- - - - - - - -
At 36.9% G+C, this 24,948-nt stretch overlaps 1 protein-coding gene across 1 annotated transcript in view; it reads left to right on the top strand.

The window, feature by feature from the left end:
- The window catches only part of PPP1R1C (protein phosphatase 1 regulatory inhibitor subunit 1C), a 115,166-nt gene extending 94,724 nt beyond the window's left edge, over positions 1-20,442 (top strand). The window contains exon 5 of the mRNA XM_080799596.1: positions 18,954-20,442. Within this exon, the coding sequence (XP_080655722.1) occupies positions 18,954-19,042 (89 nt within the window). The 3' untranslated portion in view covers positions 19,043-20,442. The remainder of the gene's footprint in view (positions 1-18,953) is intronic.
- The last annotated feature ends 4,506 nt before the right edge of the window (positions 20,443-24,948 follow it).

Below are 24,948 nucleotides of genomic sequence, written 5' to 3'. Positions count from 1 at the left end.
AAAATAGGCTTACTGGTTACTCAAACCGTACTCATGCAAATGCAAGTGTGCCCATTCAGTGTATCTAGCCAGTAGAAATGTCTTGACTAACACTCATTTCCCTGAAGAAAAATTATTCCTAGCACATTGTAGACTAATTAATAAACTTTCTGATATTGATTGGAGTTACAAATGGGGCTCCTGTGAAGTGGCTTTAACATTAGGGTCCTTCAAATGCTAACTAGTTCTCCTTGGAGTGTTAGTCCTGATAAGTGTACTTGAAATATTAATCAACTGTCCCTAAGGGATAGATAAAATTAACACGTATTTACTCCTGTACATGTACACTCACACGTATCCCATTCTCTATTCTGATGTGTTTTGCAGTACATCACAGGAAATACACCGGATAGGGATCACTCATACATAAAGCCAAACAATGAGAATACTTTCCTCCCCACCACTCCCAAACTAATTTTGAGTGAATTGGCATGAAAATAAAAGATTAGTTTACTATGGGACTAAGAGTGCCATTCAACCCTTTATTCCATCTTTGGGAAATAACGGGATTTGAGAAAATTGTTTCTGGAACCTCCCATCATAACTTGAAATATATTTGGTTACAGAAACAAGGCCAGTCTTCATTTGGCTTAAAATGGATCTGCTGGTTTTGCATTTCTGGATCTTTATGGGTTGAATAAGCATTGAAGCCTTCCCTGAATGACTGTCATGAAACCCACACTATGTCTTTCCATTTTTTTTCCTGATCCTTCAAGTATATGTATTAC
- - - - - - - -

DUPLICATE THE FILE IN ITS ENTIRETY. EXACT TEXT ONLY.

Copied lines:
At 36.9% G+C, this 24,948-nt stretch overlaps 1 protein-coding gene across 1 annotated transcript in view; it reads left to right on the top strand.

The window, feature by feature from the left end:
- The window catches only part of PPP1R1C (protein phosphatase 1 regulatory inhibitor subunit 1C), a 115,166-nt gene extending 94,724 nt beyond the window's left edge, over positions 1-20,442 (top strand). The window contains exon 5 of the mRNA XM_080799596.1: positions 18,954-20,442. Within this exon, the coding sequence (XP_080655722.1) occupies positions 18,954-19,042 (89 nt within the window). The 3' untranslated portion in view covers positions 19,043-20,442. The remainder of the gene's footprint in view (positions 1-18,953) is intronic.
- The last annotated feature ends 4,506 nt before the right edge of the window (positions 20,443-24,948 follow it).

Below are 24,948 nucleotides of genomic sequence, written 5' to 3'. Positions count from 1 at the left end.
AAAATAGGCTTACTGGTTACTCAAACCGTACTCATGCAAATGCAAGTGTGCCCATTCAGTGTATCTAGCCAGTAGAAATGTCTTGACTAACACTCATTTCCCTGAAGAAAAATTATTCCTAGCACATTGTAGACTAATTAATAAACTTTCTGATATTGATTGGAGTTACAAATGGGGCTCCTGTGAAGTGGCTTTAACATTAGGGTCCTTCAAATGCTAACTAGTTCTCCTTGGAGTGTTAGTCCTGATAAGTGTACTTGAAATATTAATCAACTGTCCCTAAGGGATAGATAAAATTAACACGTATTTACTCCTGTACATGTACACTCACACGTATCCCATTCTCTATTCTGATGTGTTTTGCAGTACATCACAGGAAATACACCGGATAGGGATCACTCATACATAAAGCCAAACAATGAGAATACTTTCCTCCCCACCACTCCCAAACTAATTTTGAGTGAATTGGCATGAAAATAAAAGATTAGTTTACTATGGGACTAAGAGTGCCATTCAACCCTTTATTCCATCTTTGGGAAATAACGGGATTTGAGAAAATTGTTTCTGGAACCTCCCATCATAACTTGAAATATATTTGGTTACAGAAACAAGGCCAGTCTTCATTTGGCTTAAAATGGATCTGCTGGTTTTGCATTTCTGGATCTTTATGGGTTGAATAAGCATTGAAGCCTTCCCTGAATGACTGTCATGAAACCCACACTATGTCTTTCCATTTTTTTTCCTGATCCTTCAAGTATATGTATTAC